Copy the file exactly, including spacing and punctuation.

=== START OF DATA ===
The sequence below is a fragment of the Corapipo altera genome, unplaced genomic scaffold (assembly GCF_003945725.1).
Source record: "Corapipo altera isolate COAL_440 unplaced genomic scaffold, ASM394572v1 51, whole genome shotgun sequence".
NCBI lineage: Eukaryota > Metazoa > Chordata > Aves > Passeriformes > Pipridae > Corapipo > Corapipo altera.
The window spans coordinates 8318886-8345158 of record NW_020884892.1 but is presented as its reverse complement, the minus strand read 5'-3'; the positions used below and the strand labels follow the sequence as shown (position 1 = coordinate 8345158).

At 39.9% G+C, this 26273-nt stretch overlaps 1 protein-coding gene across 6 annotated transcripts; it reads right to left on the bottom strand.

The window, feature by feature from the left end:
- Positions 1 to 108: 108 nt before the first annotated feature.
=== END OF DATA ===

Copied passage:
The sequence below is a fragment of the Corapipo altera genome, unplaced genomic scaffold (assembly GCF_003945725.1).
Source record: "Corapipo altera isolate COAL_440 unplaced genomic scaffold, ASM394572v1 51, whole genome shotgun sequence".
NCBI lineage: Eukaryota > Metazoa > Chordata > Aves > Passeriformes > Pipridae > Corapipo > Corapipo altera.
The window spans coordinates 8318886-8345158 of record NW_020884892.1 but is presented as its reverse complement, the minus strand read 5'-3'; the positions used below and the strand labels follow the sequence as shown (position 1 = coordinate 8345158).

At 39.9% G+C, this 26273-nt stretch overlaps 1 protein-coding gene across 6 annotated transcripts; it reads right to left on the bottom strand.

The window, feature by feature from the left end:
- Positions 1 to 108: 108 nt before the first annotated feature.